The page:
Last modified on 15 December 2014, at 21:41

claver

EnglishEdit

Etymology 1Edit

NounEdit

claver (countable and uncountable, plural clavers)

  1. (UK, Scotland, dialect) frivolous or nonsensical talk; prattle; chatter
    • Thackeray
      Emmy found herself entirely at a loss in the midst of their clavers.

VerbEdit

claver (third-person singular simple present clavers, present participle clavering, simple past and past participle clavered)

  1. to gossip or chit-chat

Etymology 2Edit

NounEdit

claver (uncountable)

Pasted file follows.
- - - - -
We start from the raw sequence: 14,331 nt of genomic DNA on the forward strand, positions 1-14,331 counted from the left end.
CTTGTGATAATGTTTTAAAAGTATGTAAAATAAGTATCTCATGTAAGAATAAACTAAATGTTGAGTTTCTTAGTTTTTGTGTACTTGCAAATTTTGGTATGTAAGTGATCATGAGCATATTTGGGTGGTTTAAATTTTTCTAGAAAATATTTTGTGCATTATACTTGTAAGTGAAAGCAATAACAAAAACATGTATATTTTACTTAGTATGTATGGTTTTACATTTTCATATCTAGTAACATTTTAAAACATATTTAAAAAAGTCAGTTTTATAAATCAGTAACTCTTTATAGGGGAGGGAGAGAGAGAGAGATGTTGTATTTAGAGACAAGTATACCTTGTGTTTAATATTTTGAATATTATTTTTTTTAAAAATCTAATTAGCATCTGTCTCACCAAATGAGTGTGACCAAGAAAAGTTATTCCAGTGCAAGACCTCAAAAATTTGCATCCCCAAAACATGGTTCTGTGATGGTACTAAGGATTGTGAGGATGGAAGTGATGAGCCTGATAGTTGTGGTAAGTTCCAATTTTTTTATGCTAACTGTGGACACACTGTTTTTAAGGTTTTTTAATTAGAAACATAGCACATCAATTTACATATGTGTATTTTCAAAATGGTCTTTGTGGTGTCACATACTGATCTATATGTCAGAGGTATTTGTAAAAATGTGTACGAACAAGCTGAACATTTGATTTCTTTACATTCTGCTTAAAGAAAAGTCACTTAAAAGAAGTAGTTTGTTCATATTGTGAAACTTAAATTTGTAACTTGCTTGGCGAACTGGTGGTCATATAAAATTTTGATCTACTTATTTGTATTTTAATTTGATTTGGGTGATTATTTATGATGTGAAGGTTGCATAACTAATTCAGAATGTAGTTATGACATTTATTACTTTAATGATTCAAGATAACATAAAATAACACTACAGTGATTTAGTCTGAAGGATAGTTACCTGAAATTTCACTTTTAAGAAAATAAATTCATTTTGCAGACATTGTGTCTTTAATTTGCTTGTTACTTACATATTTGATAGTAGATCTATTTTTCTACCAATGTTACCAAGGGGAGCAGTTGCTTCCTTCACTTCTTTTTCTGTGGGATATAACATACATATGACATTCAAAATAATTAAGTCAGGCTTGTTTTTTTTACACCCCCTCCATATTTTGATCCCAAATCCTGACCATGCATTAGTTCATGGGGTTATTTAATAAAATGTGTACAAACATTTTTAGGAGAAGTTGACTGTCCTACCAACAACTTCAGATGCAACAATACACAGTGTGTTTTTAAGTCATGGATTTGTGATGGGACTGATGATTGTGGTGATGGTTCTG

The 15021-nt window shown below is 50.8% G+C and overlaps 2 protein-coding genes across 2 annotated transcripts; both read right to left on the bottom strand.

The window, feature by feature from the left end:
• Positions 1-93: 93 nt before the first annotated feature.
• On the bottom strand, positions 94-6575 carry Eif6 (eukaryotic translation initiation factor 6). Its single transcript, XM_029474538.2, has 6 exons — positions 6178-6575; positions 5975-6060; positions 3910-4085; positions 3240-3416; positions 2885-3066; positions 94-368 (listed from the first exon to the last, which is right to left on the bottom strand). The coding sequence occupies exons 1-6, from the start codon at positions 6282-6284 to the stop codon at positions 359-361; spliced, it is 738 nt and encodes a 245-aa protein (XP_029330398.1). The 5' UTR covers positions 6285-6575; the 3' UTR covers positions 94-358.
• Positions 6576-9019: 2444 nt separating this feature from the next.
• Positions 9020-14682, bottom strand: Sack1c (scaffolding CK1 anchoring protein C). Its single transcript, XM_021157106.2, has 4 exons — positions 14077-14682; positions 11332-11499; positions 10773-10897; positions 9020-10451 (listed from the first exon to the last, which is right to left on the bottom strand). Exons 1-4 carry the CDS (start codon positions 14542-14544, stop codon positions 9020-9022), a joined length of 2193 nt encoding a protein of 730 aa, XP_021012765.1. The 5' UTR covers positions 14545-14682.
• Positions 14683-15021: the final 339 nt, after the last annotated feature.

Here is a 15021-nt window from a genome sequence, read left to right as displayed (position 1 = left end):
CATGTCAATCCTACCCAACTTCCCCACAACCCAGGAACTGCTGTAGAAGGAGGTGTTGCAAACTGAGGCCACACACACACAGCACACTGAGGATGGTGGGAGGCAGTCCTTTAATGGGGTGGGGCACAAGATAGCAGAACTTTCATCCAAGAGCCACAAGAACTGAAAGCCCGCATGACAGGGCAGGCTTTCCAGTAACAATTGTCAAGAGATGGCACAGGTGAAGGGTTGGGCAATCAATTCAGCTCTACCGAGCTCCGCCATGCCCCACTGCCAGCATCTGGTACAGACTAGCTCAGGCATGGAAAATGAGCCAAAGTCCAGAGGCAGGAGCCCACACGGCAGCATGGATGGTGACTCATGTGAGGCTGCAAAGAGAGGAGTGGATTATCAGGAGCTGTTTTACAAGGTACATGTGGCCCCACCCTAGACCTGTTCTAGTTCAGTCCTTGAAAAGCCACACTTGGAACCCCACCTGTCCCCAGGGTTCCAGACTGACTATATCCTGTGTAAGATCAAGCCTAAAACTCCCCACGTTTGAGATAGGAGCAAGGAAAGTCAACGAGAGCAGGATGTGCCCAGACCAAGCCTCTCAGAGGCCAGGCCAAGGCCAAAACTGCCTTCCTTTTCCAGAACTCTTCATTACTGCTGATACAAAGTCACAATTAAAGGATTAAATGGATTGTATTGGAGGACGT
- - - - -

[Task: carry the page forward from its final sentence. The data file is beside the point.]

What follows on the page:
1. Alternative form of clover
    (Can we find and add a quotation of Holland to this entry?)

AnagramsEdit


ScotsEdit

EtymologyEdit

Origin uncertain. Perhaps compare Gaelic clabaire (prattler).

PronunciationEdit

VerbEdit

tae claver (third-person singular simple present clavers, present participle claverin, simple past clavert, past participle clavert)

  1. to gossip, chat idly
    • 1817, Walter Scott, Rob Roy, II.3:
      ‘he'll claver wi' her, or ony ither idle slut, rather than hear what might do him gude a' the days of his life, frae you or me, Mr. Hammorgaw, or ony ither sober and sponsible person.’